Oops, before I ruin any credibility I had left, I realize I put, for some ungodly reason, “When I Disappear Completely”, when I meant “How To Disappear Completely”. Embarrassing.
In regards to that Rolling Stone list, here’s my question: how the hell did those two Radiohead albums get on there? I mean, the rest of the list makes sense for RS readers: they are all hugely popular Top 40 records supported by hugely popular Top 40 singles (except for The Boss, but you know, he’s The Boss). It’s the records that will fill a VH1 “I Love The 00s” someday. Then you have Kid A and In Rainbows just wedged in there. In Rainbows, maybe, because Radiohead played at the Grammys the past year, but Kid A at #3? What?
Are you honestly telling me that the majority of RS readers listen to “When I Disappear Completely” in between all those tracks by Avril Lavigne, Green Day, and Beyonce? It doesn’t make sense. Radiohead has had plenty of accessible singles, but none on Kid A. And if enough hipsters invaded the site to get those 2 near the top, why wasn’t, say Funeral or Kala able to knock off a middling Mariah Carey record? That list seems to represent a demographic that I can’t, for the life of me, see existing in the real world.
Yeah this is really old, but more recognition for The Gaslight Anthem is always welcome. The ’59 Sound is one of my favorite albums of the past few years.
Is it just me or does this whole thing seem fake? It seems like this kid is just trying to pretend he’s some Axl Rose figure, rather than actually being one. For one, I’m pretty sure most people with drug problems, especially people in the public eye, don’t go out and broadcast the exact combination of drugs they did before they performed, unless they want to be known for those problems. Drug problems seem to be things bands push under the rug until long after the band has split up. And the on stage fighting seems to be too choreographed to be real, again, as if they were trying to fake some big Axl-Slash riffs in the band. To me this whole thing just seems like young, over-privileged kids pretending their big, self-destructive rock stars, instead of actually being ones.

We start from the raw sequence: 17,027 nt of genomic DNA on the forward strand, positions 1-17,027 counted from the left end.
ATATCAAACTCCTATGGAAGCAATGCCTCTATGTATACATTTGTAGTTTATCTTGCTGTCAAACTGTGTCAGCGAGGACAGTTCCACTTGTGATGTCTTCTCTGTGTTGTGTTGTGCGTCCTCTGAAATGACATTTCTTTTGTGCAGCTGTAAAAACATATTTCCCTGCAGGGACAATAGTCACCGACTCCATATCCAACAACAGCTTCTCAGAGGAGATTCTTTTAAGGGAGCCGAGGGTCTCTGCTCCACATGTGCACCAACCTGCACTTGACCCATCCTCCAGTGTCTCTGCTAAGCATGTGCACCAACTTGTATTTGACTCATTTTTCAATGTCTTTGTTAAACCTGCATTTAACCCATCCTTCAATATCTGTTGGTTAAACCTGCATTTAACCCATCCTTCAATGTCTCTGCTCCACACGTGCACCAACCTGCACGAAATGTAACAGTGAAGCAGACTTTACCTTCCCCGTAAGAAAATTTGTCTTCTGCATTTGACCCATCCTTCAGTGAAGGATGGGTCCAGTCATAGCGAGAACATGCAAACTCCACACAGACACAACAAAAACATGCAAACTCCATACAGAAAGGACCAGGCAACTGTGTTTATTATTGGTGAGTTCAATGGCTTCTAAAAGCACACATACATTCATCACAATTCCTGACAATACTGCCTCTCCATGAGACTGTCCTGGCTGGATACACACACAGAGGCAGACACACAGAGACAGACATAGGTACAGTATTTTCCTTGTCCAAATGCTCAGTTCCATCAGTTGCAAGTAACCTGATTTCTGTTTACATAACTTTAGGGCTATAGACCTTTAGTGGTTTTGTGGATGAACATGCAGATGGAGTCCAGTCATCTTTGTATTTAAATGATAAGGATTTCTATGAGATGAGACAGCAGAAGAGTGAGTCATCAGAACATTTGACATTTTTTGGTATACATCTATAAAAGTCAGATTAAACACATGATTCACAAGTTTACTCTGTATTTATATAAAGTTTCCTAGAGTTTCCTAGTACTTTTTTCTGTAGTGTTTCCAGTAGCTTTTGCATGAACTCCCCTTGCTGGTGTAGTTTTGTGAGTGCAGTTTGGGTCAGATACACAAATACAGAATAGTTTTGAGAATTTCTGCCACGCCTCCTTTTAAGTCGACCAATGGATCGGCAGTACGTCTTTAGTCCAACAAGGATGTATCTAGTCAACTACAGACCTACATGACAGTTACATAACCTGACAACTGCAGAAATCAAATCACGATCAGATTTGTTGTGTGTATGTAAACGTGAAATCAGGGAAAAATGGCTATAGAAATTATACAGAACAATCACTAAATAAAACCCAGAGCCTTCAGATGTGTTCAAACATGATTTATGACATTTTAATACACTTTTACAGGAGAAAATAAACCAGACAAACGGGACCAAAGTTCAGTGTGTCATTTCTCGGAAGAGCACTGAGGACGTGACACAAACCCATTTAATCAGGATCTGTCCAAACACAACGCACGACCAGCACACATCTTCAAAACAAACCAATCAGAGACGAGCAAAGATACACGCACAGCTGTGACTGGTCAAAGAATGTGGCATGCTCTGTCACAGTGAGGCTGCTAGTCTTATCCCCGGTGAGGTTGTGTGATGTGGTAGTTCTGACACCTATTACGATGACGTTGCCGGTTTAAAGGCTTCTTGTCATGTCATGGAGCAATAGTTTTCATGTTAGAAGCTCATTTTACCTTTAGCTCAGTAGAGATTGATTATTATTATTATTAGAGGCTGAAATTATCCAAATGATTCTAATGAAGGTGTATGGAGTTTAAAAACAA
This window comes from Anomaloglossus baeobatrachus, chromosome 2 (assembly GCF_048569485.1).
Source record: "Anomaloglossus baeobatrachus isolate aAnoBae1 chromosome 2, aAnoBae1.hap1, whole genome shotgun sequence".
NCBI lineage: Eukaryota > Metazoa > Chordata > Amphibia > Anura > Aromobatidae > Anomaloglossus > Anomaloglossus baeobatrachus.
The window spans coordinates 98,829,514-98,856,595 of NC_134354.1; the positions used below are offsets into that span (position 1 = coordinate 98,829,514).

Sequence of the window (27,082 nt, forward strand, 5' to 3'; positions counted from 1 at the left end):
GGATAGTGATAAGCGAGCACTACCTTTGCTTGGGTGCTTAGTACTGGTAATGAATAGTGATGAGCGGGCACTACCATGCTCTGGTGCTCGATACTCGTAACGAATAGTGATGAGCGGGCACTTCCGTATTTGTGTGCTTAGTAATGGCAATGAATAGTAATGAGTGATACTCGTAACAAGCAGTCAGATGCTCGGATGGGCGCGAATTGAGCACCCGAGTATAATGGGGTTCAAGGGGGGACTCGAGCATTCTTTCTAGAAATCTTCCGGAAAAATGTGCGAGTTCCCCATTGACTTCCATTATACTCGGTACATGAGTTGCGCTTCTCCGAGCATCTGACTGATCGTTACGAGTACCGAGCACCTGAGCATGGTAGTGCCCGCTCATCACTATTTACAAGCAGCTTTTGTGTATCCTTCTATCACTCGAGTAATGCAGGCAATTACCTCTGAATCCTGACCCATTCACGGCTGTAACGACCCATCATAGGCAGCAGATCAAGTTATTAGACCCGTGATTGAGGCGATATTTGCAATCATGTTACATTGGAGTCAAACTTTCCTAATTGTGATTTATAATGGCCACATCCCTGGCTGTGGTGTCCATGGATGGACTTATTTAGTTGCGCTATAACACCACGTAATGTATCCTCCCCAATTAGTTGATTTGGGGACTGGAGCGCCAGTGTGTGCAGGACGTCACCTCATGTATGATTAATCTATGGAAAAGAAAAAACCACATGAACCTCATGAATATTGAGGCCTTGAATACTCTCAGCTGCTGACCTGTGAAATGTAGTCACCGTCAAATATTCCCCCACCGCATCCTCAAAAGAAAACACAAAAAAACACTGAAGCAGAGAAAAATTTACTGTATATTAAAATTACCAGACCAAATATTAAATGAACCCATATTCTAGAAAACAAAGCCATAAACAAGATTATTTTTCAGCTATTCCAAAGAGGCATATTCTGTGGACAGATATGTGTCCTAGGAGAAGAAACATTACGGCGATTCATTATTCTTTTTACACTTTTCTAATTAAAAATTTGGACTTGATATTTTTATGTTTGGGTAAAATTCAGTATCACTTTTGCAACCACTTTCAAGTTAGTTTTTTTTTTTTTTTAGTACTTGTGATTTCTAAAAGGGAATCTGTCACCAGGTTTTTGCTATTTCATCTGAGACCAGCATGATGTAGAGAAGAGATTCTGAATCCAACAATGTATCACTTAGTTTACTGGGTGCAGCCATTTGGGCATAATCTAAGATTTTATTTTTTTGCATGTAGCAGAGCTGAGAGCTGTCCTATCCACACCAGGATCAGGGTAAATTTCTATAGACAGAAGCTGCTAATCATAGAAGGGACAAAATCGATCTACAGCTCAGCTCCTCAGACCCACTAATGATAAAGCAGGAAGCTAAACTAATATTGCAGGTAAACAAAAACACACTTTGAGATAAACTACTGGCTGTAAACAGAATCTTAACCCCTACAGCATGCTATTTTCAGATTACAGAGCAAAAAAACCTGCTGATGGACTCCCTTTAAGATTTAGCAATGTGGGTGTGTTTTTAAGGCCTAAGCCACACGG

Well, first off, agreeing to perform with a band and then making t-shirts bashing them (Which he obviously thinks was the Cleverest Thing In The World because he spelled sucks with two xxs, when its less clever and more something a jealous 12 year old would do) is one of the most pointlessly elitist, conceited things you could do. Not only is it basically a cheap bully tactic, but basically requires him to think of his own talent as something along the lines of more talented John Lennon. Which he is far from.
Secondly, pulling the “I make music for me, I don’t care about anyone else” (otherwise known as the Billy Corgan tactic) is not only insulting to anyone that actually likes his band (It’s basically saying, “I don’t give a shit about the fans, I just show up as a favor to them because I’m too good to keep my music to myself”), but it looks really pathetic in an interview smothered in bitterness over people liking other bands over his.